- St. Louis Fed President James Bullard said on “Closing Bell” that he expected the third quarter to be “one of the best quarters ever for economic growth in the U.S.” after a record downturn in the second quarter.
- “I think our monetary policy is just right for this situation. We have a low policy rate, and we’re going to stay low for a long time,” he said.
- Bullard noted that since inflation has largely been under the target by half a percentage point in recent years, he’d be willing to let it “run above by half a percent for quite a while. The idea here is to cement inflation expectations at that 2% target.”
St. Louis Fed President James Bullard said Friday that he thinks the economic downturn brought on by the coronavirus pandemic is over however that the main bank will continue its accommodative stance toward the U.S. economy.
Bullard stated it “Closing Bell” that he anticipated the third quarter to be “one of the very best quarters ever for financial development in the U.S.” after a record decline in the 2nd quarter when GDP fell by more than 30% on an annualized basis. The main banker stated that he believes the recession only lasted for two months and that the economy would continue to grow in the 4th quarter of 2020 and the very first quarter of next year.
Despite the improving economy, Bullard stated he did not anticipate the Fed to make major changes to its current policies, which consist of benchmark rates of interest back at its historic low and programs to buy up corporate and government bonds.
“I do not really think this has to do with financial policy. This is about the infection, and the economy adapting to the virus, the threat management around the infection, and the contagion that would otherwise take place,” Bullard stated. “I think our monetary policy is perfect for this scenario. We have a low policy rate, and we’re going to stay low for a long period of time.”
Bullard’s look came a day after Fed Chair Jerome Powell’s remarks at the virtual Jackson Hole, Wyoming, conference. During his speech, Powell described that the reserve bank was now ready to let the inflation rate run above its 2% target for a time period if it had formerly been listed below the mark.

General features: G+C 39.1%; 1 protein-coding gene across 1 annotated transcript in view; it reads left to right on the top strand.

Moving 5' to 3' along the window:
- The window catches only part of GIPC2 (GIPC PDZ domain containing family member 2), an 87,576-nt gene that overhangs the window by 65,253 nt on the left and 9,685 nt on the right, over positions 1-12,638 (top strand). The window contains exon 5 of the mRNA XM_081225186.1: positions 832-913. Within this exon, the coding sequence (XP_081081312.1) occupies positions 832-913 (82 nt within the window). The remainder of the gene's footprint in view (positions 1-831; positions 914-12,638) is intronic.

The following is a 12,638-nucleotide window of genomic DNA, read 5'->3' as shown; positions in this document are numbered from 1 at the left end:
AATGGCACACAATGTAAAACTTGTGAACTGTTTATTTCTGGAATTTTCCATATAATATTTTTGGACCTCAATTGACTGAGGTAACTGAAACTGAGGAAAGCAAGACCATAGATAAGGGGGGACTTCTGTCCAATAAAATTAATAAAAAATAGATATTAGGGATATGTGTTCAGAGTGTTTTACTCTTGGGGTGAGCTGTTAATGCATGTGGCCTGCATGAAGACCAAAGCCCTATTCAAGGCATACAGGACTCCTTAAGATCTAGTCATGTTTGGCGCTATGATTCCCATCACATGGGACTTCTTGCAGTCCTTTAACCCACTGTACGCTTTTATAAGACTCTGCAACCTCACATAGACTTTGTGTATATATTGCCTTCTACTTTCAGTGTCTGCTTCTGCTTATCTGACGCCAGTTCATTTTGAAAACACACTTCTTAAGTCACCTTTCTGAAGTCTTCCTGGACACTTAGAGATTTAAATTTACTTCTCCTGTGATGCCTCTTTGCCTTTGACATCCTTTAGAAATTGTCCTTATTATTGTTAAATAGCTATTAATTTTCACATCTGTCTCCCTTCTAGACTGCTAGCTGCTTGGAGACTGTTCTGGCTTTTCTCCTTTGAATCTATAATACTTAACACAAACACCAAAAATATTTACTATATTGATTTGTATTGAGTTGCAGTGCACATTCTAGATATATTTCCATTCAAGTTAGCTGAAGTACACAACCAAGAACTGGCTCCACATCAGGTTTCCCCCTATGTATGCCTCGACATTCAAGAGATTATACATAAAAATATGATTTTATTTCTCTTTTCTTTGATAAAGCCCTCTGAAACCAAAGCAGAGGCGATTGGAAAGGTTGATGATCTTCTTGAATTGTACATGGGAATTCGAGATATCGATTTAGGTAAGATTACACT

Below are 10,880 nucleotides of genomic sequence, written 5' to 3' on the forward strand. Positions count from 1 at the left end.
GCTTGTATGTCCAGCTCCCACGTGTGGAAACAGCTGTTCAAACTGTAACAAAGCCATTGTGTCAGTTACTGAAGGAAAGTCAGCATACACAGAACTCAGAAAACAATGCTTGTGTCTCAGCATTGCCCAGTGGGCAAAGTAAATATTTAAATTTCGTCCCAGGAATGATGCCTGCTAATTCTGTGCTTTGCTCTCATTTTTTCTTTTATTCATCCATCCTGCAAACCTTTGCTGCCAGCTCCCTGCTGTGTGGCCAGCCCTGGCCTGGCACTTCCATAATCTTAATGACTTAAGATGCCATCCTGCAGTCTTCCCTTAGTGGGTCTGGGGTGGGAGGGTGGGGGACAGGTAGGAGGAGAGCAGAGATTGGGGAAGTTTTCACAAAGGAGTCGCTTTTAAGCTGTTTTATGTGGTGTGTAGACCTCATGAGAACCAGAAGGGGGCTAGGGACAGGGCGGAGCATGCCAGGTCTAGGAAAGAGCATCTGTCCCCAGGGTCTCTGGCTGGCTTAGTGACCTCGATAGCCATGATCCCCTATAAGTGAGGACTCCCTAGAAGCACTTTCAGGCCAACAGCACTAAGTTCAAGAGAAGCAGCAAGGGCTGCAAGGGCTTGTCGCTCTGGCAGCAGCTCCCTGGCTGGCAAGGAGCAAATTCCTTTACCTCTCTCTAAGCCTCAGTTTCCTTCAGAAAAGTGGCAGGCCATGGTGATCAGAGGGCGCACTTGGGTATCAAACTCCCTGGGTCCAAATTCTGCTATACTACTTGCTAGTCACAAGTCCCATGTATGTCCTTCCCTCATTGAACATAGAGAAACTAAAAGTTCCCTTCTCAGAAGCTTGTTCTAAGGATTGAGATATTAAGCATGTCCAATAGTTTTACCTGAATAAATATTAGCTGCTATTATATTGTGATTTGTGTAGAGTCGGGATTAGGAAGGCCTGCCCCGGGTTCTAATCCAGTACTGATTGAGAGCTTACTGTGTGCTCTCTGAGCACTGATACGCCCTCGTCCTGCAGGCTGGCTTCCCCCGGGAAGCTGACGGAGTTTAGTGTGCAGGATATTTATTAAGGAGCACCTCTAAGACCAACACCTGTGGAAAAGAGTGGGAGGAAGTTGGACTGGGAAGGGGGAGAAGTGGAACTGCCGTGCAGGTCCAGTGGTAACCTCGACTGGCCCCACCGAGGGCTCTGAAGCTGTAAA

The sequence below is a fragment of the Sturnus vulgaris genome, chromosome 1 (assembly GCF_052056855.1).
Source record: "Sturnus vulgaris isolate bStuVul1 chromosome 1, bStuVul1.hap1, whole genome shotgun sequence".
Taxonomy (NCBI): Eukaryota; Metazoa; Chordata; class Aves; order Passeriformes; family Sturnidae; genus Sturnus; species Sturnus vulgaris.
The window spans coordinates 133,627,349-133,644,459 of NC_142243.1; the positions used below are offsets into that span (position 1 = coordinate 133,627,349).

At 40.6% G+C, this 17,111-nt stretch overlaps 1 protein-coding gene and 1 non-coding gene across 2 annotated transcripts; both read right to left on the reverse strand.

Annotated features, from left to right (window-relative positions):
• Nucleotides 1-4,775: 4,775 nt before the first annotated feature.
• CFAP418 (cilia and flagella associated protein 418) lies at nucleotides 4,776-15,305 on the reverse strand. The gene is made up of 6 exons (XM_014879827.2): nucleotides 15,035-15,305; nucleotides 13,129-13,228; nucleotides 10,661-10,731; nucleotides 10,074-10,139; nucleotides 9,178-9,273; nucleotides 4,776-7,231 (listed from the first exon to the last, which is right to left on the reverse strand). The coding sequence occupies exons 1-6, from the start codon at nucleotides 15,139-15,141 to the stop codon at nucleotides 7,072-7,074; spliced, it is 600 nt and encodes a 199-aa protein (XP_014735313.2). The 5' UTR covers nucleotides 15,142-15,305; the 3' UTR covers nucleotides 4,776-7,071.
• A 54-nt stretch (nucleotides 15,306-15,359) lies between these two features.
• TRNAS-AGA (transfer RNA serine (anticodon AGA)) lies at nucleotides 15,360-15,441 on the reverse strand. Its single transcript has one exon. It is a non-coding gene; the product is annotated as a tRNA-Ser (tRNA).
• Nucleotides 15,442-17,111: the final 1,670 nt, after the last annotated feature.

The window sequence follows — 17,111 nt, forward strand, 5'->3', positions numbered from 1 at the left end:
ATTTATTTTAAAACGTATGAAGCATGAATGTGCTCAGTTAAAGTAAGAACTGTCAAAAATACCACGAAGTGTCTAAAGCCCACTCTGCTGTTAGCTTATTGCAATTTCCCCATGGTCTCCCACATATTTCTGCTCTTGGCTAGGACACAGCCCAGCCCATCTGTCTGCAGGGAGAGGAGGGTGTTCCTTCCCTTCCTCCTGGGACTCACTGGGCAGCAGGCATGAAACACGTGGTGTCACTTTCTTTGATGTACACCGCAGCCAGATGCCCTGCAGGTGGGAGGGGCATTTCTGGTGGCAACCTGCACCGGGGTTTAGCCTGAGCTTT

Powell said that transferring to a target that looked like a 2% average would not be strictly formulaic. Other Fed officials have considering that provided their opinions on what would be acceptable, with Philadelphia Fed President Patrick Harker stating he’d be comfortable with inflation “someplace north of 2%” but was more worried about the development trajectory than the total level.
Bullard noted that because inflation has mainly been under the target by half a portion point over the last few years, he’d want to let it “run above by half a percent for a long time. The idea here is to seal inflation expectations at that 2% target.”
Fed officials consisting of Powell in current months have stated that the economy would need more financial help from Congress and President Donald Trump to continue the recovery. The relief programs from the CARES Act, consisting of the Income Defense Program and an additional $600 each month in unemployment benefits, ended at the end of July.
Bullard stated the rise in individual income for Americans showed that there may still be extra “resources in the pipeline” regardless of the ending of a few of the relief programs, which could be weakening the incentives to striking a brand-new deal.
Weekly initial claims data from the Labor Department showed that more than 1 million people declared unemployment benefits last week. The next non-farms payroll report is slated to be released Sept. 4.